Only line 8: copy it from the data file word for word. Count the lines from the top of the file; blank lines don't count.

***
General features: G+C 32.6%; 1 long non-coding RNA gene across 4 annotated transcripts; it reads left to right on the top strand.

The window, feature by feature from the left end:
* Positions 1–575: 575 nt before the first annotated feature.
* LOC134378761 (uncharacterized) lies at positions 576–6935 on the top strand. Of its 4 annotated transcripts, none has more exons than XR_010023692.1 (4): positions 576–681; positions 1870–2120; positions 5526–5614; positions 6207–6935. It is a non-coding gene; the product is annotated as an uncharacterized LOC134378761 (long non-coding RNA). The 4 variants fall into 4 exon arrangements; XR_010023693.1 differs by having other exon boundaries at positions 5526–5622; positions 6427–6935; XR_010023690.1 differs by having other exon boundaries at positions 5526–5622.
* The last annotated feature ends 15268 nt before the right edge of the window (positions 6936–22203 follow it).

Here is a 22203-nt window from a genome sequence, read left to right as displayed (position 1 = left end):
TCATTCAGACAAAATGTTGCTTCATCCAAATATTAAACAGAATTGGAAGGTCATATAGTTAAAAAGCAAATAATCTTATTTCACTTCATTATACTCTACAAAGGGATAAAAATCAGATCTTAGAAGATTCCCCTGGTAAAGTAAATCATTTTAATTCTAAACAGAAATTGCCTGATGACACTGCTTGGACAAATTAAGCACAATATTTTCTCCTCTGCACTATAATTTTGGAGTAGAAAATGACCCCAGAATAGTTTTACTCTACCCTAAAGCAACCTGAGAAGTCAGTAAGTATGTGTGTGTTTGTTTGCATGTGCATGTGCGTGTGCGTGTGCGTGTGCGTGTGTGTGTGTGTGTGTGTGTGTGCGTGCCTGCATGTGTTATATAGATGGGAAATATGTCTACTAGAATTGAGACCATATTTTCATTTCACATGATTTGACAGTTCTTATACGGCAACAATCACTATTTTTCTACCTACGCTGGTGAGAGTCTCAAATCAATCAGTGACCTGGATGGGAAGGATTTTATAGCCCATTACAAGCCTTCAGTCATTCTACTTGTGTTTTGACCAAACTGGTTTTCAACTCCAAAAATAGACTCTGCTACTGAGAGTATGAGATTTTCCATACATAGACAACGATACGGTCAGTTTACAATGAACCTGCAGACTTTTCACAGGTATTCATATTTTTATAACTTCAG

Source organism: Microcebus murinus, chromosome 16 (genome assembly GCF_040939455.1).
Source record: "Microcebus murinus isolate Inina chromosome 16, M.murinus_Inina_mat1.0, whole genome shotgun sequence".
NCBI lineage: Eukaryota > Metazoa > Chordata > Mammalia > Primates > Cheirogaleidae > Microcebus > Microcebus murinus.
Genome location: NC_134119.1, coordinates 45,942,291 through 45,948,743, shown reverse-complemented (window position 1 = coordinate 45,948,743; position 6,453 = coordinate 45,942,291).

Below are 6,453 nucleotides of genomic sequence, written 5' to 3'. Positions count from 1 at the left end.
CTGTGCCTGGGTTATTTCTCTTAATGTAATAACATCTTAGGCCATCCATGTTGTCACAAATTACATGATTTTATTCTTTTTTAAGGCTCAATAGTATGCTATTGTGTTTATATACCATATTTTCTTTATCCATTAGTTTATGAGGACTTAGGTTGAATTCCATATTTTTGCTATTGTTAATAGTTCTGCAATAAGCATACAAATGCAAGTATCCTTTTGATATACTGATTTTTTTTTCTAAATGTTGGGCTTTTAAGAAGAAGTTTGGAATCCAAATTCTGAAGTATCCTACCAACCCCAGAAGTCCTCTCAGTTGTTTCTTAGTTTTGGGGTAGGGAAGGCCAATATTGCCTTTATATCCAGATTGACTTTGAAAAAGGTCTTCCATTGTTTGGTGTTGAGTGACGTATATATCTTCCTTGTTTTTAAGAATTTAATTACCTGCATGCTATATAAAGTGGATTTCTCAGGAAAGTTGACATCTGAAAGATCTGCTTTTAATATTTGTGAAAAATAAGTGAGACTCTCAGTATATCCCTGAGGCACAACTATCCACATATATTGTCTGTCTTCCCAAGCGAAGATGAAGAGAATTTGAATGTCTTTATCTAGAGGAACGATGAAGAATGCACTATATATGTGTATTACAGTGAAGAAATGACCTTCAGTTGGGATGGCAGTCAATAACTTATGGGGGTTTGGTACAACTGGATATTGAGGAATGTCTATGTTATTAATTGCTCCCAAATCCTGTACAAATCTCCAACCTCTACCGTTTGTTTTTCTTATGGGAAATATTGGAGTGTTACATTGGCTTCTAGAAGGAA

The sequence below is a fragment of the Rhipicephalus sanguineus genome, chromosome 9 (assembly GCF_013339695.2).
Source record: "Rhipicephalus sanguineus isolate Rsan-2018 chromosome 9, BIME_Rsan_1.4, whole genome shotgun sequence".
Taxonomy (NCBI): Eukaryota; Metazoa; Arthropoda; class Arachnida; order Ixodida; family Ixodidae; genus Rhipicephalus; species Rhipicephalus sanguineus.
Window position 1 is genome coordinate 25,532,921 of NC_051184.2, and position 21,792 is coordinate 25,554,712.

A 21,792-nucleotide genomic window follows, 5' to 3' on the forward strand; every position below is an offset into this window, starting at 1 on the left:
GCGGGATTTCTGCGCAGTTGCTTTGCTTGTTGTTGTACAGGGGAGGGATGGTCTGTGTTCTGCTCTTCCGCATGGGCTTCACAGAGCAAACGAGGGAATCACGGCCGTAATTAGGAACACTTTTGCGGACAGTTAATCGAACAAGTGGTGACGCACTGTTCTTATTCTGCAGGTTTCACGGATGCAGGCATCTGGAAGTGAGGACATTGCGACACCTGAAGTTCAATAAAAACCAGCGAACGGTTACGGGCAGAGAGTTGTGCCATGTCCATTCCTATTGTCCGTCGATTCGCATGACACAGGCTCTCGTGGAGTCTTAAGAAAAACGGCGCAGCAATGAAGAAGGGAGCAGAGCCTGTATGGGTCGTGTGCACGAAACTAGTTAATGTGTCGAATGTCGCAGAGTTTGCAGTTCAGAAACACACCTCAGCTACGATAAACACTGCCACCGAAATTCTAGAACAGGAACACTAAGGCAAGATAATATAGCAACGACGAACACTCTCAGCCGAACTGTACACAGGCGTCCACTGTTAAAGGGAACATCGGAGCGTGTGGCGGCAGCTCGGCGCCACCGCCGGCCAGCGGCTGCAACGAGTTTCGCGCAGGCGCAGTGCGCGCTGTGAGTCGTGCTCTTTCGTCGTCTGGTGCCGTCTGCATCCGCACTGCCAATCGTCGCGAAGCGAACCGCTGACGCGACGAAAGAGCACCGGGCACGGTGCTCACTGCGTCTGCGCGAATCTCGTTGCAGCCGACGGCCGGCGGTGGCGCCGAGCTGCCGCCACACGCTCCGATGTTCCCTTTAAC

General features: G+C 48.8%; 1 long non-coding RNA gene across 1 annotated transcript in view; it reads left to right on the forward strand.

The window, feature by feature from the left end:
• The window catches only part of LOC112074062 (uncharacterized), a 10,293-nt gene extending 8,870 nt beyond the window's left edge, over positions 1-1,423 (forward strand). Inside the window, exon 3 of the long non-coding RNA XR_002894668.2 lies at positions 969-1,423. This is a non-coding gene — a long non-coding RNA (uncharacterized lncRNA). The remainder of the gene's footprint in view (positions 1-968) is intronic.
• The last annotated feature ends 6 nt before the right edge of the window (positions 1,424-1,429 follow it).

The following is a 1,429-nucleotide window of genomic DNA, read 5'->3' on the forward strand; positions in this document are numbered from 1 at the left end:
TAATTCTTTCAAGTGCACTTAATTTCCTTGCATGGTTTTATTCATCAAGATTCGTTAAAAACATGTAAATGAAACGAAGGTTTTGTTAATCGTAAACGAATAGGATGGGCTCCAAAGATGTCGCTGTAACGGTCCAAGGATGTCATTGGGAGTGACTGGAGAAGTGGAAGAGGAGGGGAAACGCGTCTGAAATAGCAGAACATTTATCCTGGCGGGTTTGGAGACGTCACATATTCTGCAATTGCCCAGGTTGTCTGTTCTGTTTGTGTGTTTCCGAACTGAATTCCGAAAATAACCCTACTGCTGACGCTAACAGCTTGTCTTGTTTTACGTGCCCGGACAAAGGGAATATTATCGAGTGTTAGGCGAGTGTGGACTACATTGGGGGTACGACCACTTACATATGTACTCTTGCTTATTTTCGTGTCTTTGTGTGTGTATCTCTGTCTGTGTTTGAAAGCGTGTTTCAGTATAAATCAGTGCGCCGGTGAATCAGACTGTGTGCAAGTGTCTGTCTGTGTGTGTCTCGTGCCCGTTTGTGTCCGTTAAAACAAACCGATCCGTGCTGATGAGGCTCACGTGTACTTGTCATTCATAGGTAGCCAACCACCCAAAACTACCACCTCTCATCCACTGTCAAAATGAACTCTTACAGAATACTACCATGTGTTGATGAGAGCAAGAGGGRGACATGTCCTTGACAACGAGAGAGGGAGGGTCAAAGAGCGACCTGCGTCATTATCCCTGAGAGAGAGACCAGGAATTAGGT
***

Source organism: Microcebus murinus, chromosome 16 (genome assembly GCF_040939455.1).